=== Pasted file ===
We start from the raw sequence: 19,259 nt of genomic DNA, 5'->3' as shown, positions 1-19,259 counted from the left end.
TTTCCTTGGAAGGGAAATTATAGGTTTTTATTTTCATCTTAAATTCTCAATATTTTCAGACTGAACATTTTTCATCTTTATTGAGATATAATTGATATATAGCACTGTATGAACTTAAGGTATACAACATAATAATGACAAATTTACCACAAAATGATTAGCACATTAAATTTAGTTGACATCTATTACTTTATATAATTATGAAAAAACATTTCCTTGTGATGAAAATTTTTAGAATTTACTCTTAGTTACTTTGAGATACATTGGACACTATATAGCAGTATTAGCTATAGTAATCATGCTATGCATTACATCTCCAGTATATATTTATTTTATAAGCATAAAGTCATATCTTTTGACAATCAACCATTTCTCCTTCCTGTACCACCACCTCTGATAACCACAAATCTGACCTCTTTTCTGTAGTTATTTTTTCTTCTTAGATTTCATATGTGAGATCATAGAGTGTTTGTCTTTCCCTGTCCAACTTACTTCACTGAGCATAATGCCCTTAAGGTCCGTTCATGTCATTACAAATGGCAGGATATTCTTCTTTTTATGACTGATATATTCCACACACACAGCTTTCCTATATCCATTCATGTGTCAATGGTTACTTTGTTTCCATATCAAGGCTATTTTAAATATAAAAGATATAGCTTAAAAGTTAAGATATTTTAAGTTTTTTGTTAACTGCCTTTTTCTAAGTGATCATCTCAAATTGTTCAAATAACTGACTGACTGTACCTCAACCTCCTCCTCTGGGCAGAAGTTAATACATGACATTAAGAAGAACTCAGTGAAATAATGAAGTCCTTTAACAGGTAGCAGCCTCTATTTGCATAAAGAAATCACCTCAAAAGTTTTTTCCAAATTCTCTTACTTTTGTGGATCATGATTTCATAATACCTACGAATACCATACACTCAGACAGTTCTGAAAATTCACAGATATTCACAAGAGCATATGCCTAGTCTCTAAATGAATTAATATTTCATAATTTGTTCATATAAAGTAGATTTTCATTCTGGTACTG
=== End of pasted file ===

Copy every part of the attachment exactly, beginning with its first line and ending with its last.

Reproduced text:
We start from the raw sequence: 19,259 nt of genomic DNA, 5'->3' as shown, positions 1-19,259 counted from the left end.
TTTCCTTGGAAGGGAAATTATAGGTTTTTATTTTCATCTTAAATTCTCAATATTTTCAGACTGAACATTTTTCATCTTTATTGAGATATAATTGATATATAGCACTGTATGAACTTAAGGTATACAACATAATAATGACAAATTTACCACAAAATGATTAGCACATTAAATTTAGTTGACATCTATTACTTTATATAATTATGAAAAAACATTTCCTTGTGATGAAAATTTTTAGAATTTACTCTTAGTTACTTTGAGATACATTGGACACTATATAGCAGTATTAGCTATAGTAATCATGCTATGCATTACATCTCCAGTATATATTTATTTTATAAGCATAAAGTCATATCTTTTGACAATCAACCATTTCTCCTTCCTGTACCACCACCTCTGATAACCACAAATCTGACCTCTTTTCTGTAGTTATTTTTTCTTCTTAGATTTCATATGTGAGATCATAGAGTGTTTGTCTTTCCCTGTCCAACTTACTTCACTGAGCATAATGCCCTTAAGGTCCGTTCATGTCATTACAAATGGCAGGATATTCTTCTTTTTATGACTGATATATTCCACACACACAGCTTTCCTATATCCATTCATGTGTCAATGGTTACTTTGTTTCCATATCAAGGCTATTTTAAATATAAAAGATATAGCTTAAAAGTTAAGATATTTTAAGTTTTTTGTTAACTGCCTTTTTCTAAGTGATCATCTCAAATTGTTCAAATAACTGACTGACTGTACCTCAACCTCCTCCTCTGGGCAGAAGTTAATACATGACATTAAGAAGAACTCAGTGAAATAATGAAGTCCTTTAACAGGTAGCAGCCTCTATTTGCATAAAGAAATCACCTCAAAAGTTTTTTCCAAATTCTCTTACTTTTGTGGATCATGATTTCATAATACCTACGAATACCATACACTCAGACAGTTCTGAAAATTCACAGATATTCACAAGAGCATATGCCTAGTCTCTAAATGAATTAATATTTCATAATTTGTTCATATAAAGTAGATTTTCATTCTGGTACTG